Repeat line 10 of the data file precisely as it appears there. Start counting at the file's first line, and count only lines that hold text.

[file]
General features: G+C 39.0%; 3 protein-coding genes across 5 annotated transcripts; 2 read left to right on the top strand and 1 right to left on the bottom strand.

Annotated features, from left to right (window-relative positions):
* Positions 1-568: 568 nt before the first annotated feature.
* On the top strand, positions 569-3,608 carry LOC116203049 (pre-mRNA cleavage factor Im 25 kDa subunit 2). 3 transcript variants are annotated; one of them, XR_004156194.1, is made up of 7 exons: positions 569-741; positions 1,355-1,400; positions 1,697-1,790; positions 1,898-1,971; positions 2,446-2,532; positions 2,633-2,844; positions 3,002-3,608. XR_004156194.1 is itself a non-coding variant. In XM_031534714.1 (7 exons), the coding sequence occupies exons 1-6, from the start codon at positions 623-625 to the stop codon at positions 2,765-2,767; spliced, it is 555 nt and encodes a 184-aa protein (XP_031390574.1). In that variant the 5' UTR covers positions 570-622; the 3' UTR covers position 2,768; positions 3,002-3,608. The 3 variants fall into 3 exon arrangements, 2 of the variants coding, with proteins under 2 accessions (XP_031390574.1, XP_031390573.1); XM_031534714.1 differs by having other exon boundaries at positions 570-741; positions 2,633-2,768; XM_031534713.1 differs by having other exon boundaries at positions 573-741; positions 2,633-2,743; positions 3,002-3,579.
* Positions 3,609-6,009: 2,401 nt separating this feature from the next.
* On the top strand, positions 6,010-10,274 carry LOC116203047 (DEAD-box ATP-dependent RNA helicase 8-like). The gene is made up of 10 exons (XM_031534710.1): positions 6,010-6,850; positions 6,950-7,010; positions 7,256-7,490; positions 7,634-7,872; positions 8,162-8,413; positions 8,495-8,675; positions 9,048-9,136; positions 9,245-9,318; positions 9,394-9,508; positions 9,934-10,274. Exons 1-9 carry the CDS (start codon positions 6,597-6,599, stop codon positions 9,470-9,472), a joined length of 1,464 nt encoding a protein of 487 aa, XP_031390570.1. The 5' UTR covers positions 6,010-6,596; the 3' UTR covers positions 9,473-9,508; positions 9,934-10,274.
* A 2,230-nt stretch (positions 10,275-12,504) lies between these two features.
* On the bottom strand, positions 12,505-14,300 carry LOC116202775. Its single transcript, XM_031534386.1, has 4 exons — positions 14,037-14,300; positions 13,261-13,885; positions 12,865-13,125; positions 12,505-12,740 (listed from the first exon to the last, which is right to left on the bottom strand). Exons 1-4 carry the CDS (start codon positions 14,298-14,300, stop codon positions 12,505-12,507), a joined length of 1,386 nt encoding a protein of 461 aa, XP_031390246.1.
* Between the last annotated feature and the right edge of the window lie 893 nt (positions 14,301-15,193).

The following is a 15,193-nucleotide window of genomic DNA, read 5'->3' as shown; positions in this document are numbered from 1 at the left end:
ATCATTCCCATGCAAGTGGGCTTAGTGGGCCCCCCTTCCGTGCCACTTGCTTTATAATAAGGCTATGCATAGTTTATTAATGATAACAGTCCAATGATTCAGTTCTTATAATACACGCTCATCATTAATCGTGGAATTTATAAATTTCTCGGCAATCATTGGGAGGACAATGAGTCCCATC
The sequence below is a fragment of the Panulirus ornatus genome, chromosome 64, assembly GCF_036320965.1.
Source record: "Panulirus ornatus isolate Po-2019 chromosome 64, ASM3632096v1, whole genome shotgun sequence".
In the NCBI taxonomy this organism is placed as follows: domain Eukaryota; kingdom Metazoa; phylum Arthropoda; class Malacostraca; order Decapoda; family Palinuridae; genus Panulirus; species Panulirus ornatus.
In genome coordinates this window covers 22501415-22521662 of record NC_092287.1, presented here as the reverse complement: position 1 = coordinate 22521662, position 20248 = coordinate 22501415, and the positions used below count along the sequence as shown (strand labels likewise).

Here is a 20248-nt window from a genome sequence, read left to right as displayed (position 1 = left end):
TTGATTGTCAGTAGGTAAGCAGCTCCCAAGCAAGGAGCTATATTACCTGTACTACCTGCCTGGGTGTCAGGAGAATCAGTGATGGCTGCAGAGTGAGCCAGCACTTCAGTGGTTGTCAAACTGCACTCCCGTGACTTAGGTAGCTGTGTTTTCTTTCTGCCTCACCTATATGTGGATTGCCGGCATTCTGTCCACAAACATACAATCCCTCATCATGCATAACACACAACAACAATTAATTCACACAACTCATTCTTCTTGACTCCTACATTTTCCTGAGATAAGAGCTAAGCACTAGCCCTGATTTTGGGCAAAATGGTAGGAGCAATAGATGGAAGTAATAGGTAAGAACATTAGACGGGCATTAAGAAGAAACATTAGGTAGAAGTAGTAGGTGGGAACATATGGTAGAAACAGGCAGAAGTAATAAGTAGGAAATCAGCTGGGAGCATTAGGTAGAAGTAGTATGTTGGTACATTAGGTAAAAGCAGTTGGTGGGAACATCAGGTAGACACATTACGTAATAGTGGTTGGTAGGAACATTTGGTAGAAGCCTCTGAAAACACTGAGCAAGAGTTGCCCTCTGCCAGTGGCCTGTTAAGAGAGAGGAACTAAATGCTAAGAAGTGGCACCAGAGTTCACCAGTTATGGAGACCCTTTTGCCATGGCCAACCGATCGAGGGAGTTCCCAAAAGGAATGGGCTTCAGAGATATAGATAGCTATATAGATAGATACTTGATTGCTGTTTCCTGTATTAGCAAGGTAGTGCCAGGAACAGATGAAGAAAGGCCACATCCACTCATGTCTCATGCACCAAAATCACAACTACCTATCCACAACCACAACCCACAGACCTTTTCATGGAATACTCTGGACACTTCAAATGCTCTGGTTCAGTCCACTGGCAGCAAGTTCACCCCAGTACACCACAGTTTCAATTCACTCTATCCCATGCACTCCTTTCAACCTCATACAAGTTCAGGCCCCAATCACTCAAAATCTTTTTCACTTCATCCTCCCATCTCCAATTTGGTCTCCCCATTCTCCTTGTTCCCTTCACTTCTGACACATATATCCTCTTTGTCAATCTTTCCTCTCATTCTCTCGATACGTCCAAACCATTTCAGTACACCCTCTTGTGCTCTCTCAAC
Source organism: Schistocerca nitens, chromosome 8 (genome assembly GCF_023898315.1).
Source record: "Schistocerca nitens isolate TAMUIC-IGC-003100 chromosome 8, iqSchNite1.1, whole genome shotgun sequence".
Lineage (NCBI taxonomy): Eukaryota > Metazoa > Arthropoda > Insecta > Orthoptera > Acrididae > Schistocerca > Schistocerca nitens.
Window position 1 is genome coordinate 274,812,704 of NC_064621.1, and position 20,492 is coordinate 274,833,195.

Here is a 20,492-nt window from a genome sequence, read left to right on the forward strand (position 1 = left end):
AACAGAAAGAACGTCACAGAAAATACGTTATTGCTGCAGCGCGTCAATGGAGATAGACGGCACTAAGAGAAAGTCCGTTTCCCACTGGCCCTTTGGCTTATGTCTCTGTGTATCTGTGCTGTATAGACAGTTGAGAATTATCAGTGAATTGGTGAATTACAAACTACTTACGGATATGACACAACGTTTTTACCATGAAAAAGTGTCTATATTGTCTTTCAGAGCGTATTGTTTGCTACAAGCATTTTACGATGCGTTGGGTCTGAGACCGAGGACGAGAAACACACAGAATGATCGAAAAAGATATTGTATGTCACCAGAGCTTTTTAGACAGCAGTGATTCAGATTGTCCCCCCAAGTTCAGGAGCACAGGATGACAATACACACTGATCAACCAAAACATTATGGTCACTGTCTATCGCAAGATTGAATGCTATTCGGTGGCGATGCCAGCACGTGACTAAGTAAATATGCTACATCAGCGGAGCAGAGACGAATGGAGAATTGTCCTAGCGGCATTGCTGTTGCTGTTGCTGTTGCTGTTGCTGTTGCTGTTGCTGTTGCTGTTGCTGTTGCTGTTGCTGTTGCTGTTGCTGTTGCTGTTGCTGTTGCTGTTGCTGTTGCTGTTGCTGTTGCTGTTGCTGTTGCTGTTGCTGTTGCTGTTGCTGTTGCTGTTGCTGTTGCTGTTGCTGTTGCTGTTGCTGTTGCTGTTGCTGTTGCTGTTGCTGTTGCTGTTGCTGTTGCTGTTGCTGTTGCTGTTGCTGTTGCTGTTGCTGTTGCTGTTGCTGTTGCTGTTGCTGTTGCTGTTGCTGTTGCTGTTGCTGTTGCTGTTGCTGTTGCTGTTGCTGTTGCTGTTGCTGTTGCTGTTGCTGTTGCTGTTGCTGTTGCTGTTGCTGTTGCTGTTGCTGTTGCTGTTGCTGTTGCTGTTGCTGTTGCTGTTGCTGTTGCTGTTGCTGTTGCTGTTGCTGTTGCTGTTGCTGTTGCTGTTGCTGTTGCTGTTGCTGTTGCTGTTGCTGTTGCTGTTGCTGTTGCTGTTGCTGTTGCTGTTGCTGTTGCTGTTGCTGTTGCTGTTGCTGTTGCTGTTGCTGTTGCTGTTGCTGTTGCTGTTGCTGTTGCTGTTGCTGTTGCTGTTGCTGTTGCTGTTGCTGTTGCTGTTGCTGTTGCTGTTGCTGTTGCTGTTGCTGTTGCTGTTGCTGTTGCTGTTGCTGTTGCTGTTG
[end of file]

The following is a 15,193-nucleotide window of genomic DNA, read 5'->3' as shown; positions in this document are numbered from 1 at the left end: